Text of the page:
An outside review of the safety culture at Palisades Nuclear Power Plant near South Haven, MI, shows employees don’t believe management is open to suggestions for improvement or makes the right decisions.
“There is a lack in the belief that Palisades management really wants problems or concerns reported or that the issues will be addressed,” the report’s executive summary said.
The report recommends a clarification of expectations and standards and an improvement in communications at the plant.
The report comes after the Nuclear Regulatory Commission (NRC) in March listed the plant as one of the four lowest-rated power plants in the nation. The facility is also under scrutiny from a U.S. congressman for a leak in a water tank that forced the plant to shut down for almost a month. The NRC’s Office of Investigation, which handles matters of NRC rules and criminal law, is looking into that water tank leak.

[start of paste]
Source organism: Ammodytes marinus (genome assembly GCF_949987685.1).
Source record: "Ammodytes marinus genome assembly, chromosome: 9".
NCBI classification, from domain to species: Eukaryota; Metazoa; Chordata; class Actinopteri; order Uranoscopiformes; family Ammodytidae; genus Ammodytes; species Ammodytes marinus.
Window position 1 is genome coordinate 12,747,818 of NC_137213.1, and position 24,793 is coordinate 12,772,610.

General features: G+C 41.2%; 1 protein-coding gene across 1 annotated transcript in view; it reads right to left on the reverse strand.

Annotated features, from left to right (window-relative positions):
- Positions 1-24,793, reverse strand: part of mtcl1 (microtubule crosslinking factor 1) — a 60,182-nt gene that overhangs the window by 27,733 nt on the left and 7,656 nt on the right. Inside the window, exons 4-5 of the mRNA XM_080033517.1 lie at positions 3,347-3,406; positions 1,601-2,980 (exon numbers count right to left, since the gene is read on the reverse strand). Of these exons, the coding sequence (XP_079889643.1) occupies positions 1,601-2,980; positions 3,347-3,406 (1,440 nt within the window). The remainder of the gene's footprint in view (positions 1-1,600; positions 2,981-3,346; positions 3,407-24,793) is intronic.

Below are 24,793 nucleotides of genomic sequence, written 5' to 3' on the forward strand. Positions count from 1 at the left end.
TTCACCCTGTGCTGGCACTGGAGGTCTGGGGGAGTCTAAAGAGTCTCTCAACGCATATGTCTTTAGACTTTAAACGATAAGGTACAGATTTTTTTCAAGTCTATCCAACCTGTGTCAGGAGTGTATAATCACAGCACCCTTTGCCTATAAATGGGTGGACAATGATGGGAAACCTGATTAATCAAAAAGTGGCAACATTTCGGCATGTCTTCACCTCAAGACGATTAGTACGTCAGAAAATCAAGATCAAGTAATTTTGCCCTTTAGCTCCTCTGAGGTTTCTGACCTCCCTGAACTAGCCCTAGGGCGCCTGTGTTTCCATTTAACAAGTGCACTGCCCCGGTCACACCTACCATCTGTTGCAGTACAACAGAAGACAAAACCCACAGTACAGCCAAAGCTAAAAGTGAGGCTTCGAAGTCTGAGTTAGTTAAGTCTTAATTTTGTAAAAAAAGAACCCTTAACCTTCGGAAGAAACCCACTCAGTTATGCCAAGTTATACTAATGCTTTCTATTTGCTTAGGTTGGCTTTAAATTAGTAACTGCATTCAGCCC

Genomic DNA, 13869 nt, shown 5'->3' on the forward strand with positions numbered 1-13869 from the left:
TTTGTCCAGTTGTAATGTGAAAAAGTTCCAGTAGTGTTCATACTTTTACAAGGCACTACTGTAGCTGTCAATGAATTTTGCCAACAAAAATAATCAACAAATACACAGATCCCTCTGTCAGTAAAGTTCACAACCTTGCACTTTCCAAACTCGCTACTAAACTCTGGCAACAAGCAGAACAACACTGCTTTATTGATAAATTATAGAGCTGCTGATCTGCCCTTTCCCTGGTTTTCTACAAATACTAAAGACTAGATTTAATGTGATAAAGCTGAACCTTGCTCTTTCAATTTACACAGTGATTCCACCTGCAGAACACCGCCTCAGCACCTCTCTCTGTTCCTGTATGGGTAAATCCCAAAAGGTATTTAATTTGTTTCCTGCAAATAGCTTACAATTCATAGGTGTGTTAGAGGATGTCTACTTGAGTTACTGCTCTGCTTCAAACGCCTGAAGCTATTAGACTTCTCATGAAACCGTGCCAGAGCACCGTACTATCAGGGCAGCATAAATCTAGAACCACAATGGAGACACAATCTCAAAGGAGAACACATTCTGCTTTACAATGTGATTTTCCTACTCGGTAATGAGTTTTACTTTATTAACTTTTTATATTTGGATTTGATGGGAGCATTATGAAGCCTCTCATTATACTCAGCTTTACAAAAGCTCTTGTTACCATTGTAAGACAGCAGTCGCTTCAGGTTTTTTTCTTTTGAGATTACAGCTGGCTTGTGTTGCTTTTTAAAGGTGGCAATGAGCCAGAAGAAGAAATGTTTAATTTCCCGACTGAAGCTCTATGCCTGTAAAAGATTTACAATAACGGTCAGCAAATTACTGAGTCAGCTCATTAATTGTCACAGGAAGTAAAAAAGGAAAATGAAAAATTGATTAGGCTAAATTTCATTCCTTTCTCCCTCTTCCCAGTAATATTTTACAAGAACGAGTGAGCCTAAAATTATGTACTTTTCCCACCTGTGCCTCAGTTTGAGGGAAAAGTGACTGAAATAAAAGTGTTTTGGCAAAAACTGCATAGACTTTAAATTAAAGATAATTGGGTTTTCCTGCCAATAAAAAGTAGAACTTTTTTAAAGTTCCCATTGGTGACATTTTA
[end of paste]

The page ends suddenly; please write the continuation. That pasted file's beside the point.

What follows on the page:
The NRC is reviewing the assessment, said Viktoria Mitlyng of the Office of Public Affairs.
The safety assessment by Conger & Elsea Inc. took place in January and February and given to Entergy Nuclear Operations, the owner of Palisades, in April.
Entergy had already started to address safety issues at the plant in the fall of 2011, the company said.
“Many of the actions needed to address the nuclear safety culture assessment were already under way,” said Anthony Vitale, site vice president of Entergy. The plant will take care of any other issues raised in the independent report and not already addressed, he said. Managers and staff are meeting in small groups to get more feedback and move forward.
The Conger & Elsea report cited “widespread perception of fear and punishment” in the facility in Covert Township. Accountability was lacking and work standards were inconsistent.